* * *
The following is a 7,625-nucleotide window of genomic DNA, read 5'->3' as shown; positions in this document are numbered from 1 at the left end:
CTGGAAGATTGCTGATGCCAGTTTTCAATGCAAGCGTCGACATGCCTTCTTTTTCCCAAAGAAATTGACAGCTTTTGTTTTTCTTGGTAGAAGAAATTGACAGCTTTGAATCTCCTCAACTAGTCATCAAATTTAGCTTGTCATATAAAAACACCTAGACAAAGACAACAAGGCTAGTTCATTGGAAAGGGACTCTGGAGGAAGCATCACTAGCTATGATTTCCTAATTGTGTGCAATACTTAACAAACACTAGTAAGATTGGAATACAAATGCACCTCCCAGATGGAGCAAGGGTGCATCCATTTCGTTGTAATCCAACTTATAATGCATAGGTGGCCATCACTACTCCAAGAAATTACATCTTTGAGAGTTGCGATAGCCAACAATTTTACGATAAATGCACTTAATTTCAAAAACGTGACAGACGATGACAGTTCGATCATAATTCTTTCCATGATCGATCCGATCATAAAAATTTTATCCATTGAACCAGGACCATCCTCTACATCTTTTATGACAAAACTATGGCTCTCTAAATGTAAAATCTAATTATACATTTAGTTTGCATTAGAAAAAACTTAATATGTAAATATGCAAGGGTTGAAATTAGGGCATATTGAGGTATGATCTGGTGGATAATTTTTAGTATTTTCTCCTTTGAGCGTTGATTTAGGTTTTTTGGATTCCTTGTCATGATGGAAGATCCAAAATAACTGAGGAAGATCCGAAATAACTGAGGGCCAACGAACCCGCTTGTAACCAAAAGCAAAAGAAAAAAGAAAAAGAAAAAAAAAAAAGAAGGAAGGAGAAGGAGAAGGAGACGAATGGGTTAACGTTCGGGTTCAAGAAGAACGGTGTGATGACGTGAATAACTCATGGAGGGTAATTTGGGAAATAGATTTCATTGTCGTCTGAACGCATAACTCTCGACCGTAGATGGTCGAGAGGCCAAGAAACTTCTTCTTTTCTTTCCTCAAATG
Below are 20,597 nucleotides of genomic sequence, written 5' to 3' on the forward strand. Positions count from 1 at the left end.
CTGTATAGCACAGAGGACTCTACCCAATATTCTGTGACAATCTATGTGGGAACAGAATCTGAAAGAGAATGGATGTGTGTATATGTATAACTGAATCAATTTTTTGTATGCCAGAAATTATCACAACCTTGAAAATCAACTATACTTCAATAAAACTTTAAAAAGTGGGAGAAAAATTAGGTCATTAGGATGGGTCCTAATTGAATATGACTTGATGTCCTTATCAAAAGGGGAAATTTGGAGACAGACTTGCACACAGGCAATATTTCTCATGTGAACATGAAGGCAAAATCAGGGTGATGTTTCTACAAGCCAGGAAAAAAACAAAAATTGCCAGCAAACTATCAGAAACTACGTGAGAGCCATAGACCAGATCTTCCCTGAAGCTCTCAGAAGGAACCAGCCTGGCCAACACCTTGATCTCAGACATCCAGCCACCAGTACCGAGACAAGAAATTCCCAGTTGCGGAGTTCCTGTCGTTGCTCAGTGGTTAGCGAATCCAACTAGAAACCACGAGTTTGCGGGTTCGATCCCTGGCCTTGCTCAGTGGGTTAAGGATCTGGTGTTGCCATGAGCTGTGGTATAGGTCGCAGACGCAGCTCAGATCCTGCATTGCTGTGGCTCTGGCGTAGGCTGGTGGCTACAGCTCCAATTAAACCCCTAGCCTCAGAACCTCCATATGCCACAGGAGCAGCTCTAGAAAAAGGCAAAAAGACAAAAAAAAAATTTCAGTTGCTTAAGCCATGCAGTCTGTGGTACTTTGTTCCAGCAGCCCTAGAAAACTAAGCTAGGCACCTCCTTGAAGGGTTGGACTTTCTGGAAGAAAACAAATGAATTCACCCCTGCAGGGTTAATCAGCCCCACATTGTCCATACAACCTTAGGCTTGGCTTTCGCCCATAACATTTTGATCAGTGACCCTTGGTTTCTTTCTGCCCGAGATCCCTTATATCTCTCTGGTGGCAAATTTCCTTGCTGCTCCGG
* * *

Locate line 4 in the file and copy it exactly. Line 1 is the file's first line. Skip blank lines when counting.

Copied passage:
CTGTATAGCACAGAGGACTCTACCCAATATTCTGTGACAATCTATGTGGGAACAGAATCTGAAAGAGAATGGATGTGTGTATATGTATAACTGAATCAATTTTTTGTATGCCAGAAATTATCACAACCTTGAAAATCAACTATACTTCAATAAAACTTTAAAAAGTGGGAGAAAAATTAGGTCATTAGGATGGGTCCTAATTGAATATGACTTGATGTCCTTATCAAAAGGGGAAATTTGGAGACAGACTTGCACACAGGCAATATTTCTCATGTGAACATGAAGGCAAAATCAGGGTGATGTTTCTACAAGCCAGGAAAAAAACAAAAATTGCCAGCAAACTATCAGAAACTACGTGAGAGCCATAGACCAGATCTTCCCTGAAGCTCTCAGAAGGAACCAGCCTGGCCAACACCTTGATCTCAGACATCCAGCCACCAGTACCGAGACAAGAAATTCCCAGTTGCGGAGTTCCTGTCGTTGCTCAGTGGTTAGCGAATCCAACTAGAAACCACGAGTTTGCGGGTTCGATCCCTGGCCTTGCTCAGTGGGTTAAGGATCTGGTGTTGCCATGAGCTGTGGTATAGGTCGCAGACGCAGCTCAGATCCTGCATTGCTGTGGCTCTGGCGTAGGCTGGTGGCTACAGCTCCAATTAAACCCCTAGCCTCAGAACCTCCATATGCCACAGGAGCAGCTCTAGAAAAAGGCAAAAAGACAAAAAAAAAATTTCAGTTGCTTAAGCCATGCAGTCTGTGGTACTTTGTTCCAGCAGCCCTAGAAAACTAAGCTAGGCACCTCCTTGAAGGGTTGGACTTTCTGGAAGAAAACAAATGAATTCACCCCTGCAGGGTTAATCAGCCCCACATTGTCCATACAACCTTAGGCTTGGCTTTCGCCCATAACATTTTGATCAGTGACCCTTGGTTTCTTTCTGCCCGAGATCCCTTATATCTCTCTGGTGGCAAATTTCCTTGCTGCTCCGG